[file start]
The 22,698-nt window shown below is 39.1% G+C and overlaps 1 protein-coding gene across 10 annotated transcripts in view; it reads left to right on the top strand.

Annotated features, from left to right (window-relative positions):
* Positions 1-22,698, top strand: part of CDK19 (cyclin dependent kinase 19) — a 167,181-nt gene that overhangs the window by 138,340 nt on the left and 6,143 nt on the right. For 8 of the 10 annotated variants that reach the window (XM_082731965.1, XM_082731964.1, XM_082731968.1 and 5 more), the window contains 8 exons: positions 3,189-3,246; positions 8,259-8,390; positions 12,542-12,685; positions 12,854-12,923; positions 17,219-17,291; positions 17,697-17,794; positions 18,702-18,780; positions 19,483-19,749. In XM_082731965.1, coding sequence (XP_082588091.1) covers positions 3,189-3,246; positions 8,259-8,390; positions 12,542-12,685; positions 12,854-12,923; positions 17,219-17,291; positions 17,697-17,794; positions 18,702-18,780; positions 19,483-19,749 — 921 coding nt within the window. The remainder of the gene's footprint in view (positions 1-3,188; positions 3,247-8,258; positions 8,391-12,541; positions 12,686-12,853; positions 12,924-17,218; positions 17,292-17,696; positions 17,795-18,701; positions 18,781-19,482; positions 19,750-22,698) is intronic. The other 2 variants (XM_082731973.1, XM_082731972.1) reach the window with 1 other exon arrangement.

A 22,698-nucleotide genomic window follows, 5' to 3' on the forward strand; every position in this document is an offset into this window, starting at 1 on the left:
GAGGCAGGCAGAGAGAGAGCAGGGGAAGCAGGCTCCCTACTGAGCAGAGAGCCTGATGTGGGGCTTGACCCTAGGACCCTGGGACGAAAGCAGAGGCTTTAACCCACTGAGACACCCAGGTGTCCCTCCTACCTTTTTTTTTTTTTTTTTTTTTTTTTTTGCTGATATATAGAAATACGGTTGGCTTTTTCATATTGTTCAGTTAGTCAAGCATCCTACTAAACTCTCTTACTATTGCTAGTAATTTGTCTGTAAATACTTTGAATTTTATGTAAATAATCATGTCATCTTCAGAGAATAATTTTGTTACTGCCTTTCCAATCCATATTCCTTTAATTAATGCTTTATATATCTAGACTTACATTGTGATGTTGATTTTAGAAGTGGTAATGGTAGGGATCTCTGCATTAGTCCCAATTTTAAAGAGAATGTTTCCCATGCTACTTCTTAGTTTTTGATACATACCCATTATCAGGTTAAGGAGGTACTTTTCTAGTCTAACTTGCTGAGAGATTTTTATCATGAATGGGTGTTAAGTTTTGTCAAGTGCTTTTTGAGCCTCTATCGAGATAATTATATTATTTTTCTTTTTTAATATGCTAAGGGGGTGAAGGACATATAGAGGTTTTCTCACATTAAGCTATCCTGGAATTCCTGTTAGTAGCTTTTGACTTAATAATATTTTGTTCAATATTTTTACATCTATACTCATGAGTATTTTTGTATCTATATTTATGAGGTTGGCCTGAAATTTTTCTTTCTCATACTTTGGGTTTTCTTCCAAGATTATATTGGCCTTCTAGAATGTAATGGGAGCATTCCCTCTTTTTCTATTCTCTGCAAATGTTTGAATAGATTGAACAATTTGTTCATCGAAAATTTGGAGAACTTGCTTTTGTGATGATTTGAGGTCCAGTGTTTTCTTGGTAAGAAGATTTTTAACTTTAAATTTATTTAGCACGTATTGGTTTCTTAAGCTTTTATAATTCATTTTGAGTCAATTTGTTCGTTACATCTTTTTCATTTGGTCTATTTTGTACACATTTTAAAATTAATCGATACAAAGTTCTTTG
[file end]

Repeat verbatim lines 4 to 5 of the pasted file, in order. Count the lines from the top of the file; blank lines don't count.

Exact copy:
A 22,698-nucleotide genomic window follows, 5' to 3' on the forward strand; every position in this document is an offset into this window, starting at 1 on the left:
GAGGCAGGCAGAGAGAGAGCAGGGGAAGCAGGCTCCCTACTGAGCAGAGAGCCTGATGTGGGGCTTGACCCTAGGACCCTGGGACGAAAGCAGAGGCTTTAACCCACTGAGACACCCAGGTGTCCCTCCTACCTTTTTTTTTTTTTTTTTTTTTTTTTTTGCTGATATATAGAAATACGGTTGGCTTTTTCATATTGTTCAGTTAGTCAAGCATCCTACTAAACTCTCTTACTATTGCTAGTAATTTGTCTGTAAATACTTTGAATTTTATGTAAATAATCATGTCATCTTCAGAGAATAATTTTGTTACTGCCTTTCCAATCCATATTCCTTTAATTAATGCTTTATATATCTAGACTTACATTGTGATGTTGATTTTAGAAGTGGTAATGGTAGGGATCTCTGCATTAGTCCCAATTTTAAAGAGAATGTTTCCCATGCTACTTCTTAGTTTTTGATACATACCCATTATCAGGTTAAGGAGGTACTTTTCTAGTCTAACTTGCTGAGAGATTTTTATCATGAATGGGTGTTAAGTTTTGTCAAGTGCTTTTTGAGCCTCTATCGAGATAATTATATTATTTTTCTTTTTTAATATGCTAAGGGGGTGAAGGACATATAGAGGTTTTCTCACATTAAGCTATCCTGGAATTCCTGTTAGTAGCTTTTGACTTAATAATATTTTGTTCAATATTTTTACATCTATACTCATGAGTATTTTTGTATCTATATTTATGAGGTTGGCCTGAAATTTTTCTTTCTCATACTTTGGGTTTTCTTCCAAGATTATATTGGCCTTCTAGAATGTAATGGGAGCATTCCCTCTTTTTCTATTCTCTGCAAATGTTTGAATAGATTGAACAATTTGTTCATCGAAAATTTGGAGAACTTGCTTTTGTGATGATTTGAGGTCCAGTGTTTTCTTGGTAAGAAGATTTTTAACTTTAAATTTATTTAGCACGTATTGGTTTCTTAAGCTTTTATAATTCATTTTGAGTCAATTTGTTCGTTACATCTTTTTCATTTGGTCTATTTTGTACACATTTTAAAATTAATCGATACAAAGTTCTTTG